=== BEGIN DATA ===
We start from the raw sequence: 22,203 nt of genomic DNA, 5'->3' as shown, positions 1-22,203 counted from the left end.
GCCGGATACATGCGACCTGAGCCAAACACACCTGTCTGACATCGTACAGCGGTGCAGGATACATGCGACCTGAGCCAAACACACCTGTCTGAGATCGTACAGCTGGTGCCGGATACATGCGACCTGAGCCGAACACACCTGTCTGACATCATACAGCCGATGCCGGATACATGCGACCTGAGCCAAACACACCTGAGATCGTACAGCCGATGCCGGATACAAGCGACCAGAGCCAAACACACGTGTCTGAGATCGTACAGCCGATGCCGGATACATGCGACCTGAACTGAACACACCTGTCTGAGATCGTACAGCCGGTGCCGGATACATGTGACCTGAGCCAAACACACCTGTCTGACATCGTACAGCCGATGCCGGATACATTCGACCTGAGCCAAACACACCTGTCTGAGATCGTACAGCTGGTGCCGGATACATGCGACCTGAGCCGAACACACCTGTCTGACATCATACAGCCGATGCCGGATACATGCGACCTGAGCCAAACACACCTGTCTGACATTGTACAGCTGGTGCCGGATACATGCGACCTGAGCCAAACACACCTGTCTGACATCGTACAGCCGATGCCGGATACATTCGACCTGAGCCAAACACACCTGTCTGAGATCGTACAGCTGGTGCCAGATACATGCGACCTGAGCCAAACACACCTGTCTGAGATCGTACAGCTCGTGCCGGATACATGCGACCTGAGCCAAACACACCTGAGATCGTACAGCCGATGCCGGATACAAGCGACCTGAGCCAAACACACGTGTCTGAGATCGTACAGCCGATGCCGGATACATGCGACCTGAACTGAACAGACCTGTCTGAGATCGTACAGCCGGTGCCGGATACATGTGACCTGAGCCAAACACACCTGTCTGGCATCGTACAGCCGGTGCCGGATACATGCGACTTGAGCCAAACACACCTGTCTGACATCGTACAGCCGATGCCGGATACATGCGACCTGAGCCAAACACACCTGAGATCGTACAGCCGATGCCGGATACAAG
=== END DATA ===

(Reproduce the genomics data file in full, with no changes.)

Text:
We start from the raw sequence: 22,203 nt of genomic DNA, 5'->3' as shown, positions 1-22,203 counted from the left end.
GCCGGATACATGCGACCTGAGCCAAACACACCTGTCTGACATCGTACAGCGGTGCAGGATACATGCGACCTGAGCCAAACACACCTGTCTGAGATCGTACAGCTGGTGCCGGATACATGCGACCTGAGCCGAACACACCTGTCTGACATCATACAGCCGATGCCGGATACATGCGACCTGAGCCAAACACACCTGAGATCGTACAGCCGATGCCGGATACAAGCGACCAGAGCCAAACACACGTGTCTGAGATCGTACAGCCGATGCCGGATACATGCGACCTGAACTGAACACACCTGTCTGAGATCGTACAGCCGGTGCCGGATACATGTGACCTGAGCCAAACACACCTGTCTGACATCGTACAGCCGATGCCGGATACATTCGACCTGAGCCAAACACACCTGTCTGAGATCGTACAGCTGGTGCCGGATACATGCGACCTGAGCCGAACACACCTGTCTGACATCATACAGCCGATGCCGGATACATGCGACCTGAGCCAAACACACCTGTCTGACATTGTACAGCTGGTGCCGGATACATGCGACCTGAGCCAAACACACCTGTCTGACATCGTACAGCCGATGCCGGATACATTCGACCTGAGCCAAACACACCTGTCTGAGATCGTACAGCTGGTGCCAGATACATGCGACCTGAGCCAAACACACCTGTCTGAGATCGTACAGCTCGTGCCGGATACATGCGACCTGAGCCAAACACACCTGAGATCGTACAGCCGATGCCGGATACAAGCGACCTGAGCCAAACACACGTGTCTGAGATCGTACAGCCGATGCCGGATACATGCGACCTGAACTGAACAGACCTGTCTGAGATCGTACAGCCGGTGCCGGATACATGTGACCTGAGCCAAACACACCTGTCTGGCATCGTACAGCCGGTGCCGGATACATGCGACTTGAGCCAAACACACCTGTCTGACATCGTACAGCCGATGCCGGATACATGCGACCTGAGCCAAACACACCTGAGATCGTACAGCCGATGCCGGATACAAG